28 September 2016
Private security will be brought on campus as a last resort to reopen UCT on Monday 3 October if protesters continue their shutdown of the university, said vice-chancellor Max Price at a press conference earlier today.
The conclusion of the academic year will have to be postponed if the university cannot reopen, which will have dire consequences for UCT’s future, he said. The completion of the 2016 year would likely be rolled over to March, with the new year beginning in April.
That could result in staff leaving the university and in the value of a UCT degree being diminished in the eyes of potential employers and university donors, as well as the loss of international accreditation, he said. There could also be forced reductions in staff and in the university’s contribution to student financial aid.
Price made a plea to student protesters to allow the university to reopen.
“Don’t sacrifice your futures, the future of the country and the future of higher education over these short-term, specific issues,” he said.
Price condemned the actions of student protesters, such as stopping Jammie buses and stealing their keys and forcibly removing university staff from their offices. He said the university is investigating and may take legal action against some student protesters.
“I’m not talking about the merits of their case and why they’re justified. There is justification for wanting to make higher education more affordable,” Price said. “What there isn’t justification for is for closing the universities.”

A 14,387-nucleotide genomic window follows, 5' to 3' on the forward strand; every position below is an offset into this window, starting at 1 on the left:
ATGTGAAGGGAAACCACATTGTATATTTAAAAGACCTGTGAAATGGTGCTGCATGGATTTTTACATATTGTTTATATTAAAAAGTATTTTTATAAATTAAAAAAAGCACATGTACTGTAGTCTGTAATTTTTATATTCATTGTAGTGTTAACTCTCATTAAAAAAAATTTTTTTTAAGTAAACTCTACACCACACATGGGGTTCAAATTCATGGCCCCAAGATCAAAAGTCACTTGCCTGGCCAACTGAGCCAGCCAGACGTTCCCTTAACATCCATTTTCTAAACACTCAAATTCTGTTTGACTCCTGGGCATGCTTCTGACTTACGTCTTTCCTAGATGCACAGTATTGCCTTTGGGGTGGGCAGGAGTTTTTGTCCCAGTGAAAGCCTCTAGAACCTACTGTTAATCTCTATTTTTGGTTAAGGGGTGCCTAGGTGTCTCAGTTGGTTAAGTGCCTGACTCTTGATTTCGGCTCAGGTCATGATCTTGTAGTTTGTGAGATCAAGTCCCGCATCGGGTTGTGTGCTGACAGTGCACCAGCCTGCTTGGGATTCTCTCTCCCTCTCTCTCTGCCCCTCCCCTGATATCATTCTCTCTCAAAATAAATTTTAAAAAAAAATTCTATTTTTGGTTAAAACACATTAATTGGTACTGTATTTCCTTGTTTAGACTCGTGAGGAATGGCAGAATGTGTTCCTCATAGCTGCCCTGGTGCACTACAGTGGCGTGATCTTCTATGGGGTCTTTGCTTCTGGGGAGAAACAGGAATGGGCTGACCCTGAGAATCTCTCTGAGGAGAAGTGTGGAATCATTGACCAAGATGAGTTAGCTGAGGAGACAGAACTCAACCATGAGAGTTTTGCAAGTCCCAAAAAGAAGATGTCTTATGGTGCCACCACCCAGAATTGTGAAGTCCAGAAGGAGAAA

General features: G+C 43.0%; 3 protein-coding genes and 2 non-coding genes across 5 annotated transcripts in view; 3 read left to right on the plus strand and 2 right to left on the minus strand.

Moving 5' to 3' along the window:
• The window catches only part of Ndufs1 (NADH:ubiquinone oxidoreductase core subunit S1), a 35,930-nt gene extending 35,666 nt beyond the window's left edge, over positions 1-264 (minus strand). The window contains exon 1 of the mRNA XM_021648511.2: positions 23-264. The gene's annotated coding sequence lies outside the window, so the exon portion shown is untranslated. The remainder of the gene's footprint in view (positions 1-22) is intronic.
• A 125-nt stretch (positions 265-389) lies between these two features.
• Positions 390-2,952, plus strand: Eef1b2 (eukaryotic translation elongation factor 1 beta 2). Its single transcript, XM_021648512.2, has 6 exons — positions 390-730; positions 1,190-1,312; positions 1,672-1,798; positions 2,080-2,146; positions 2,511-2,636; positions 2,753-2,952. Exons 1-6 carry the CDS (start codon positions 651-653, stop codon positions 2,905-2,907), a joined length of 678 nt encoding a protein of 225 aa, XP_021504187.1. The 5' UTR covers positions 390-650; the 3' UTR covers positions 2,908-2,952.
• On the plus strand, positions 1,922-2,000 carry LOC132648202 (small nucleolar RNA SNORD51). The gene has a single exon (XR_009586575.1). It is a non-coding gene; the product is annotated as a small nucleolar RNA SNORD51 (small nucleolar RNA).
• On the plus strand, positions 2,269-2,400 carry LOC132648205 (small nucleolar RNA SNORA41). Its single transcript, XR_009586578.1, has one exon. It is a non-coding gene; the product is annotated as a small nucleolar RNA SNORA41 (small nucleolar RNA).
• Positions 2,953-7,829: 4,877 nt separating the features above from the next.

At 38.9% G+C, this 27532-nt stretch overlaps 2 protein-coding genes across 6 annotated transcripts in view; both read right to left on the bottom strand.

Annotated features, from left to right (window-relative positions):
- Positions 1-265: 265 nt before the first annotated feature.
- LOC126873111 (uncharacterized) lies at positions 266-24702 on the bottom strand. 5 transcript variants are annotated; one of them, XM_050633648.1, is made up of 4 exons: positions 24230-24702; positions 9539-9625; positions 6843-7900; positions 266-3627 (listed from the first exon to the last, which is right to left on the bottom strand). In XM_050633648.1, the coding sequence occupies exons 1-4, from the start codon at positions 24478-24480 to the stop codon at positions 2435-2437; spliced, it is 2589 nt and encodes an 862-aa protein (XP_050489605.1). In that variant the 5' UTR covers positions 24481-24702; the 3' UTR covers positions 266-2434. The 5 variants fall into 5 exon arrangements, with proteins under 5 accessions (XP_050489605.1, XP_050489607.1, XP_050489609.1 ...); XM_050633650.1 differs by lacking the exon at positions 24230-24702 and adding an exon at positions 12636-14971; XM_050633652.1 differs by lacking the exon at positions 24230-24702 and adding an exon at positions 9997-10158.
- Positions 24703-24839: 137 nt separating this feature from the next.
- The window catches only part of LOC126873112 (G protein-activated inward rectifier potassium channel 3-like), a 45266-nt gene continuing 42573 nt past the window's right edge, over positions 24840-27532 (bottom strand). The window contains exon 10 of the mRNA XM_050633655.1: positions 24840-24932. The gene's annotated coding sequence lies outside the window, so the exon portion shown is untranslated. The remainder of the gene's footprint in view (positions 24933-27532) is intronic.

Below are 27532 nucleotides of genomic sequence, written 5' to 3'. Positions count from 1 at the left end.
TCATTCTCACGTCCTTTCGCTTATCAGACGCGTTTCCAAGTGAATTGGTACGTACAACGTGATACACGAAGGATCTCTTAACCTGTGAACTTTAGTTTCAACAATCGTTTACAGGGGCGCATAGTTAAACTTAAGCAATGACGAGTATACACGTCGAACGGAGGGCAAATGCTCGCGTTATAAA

Since protests began, Price said the university has been meeting with student groups such as the SRC and students advocating for a Shackville TRC. He said UCT has offered to meet with the five students who have been expelled, but not all of those students have responded.
“We are not interested in destroying their careers. We are not interested in making this a life sentence,” he said. “If [the expelled students] were to participate in some sort of restorative justice and reconciliation process, where they acknowledge what’s been done, and they also acknowledge that this is unacceptable behaviour and that they would not do these things again, we would be interested in making it possible at some point in the future for them to come back.”
However, Price said the university must stand its ground in asserting that certain behaviour is unacceptable, especially because some expelled students continue to advocate violent protest on social media.
“You start negotiating with whoever shouts loudest, and you create a culture where if you want to speak with the vice-chancellor, you organise a demonstration or a shutdown,” he said.
Price said the university has mostly avoided using private security to curb the current protests.
During the height of 2015 Fees Must Fall protests, the university was spending R1 million per month on private security, he said.
“Our experience has been that that often inflames issues,” Price said. “The atmosphere [private security] creates on the campus, the possibility that we may still not be able to control the crowd, and that it might provoke arson and property damage means it’s a last resort.”
Price said the university is anticipating the possibility of having to postpone the academic year and has contacted the Department of Home Affairs asking for a blanket extension for the study visas of international students.
Price and other university vice-chancellors from around South Africa will meet tomorrow in Johannesburg to address the shutdowns, he said.
“I’m not confident the protests won’t continue,” he said.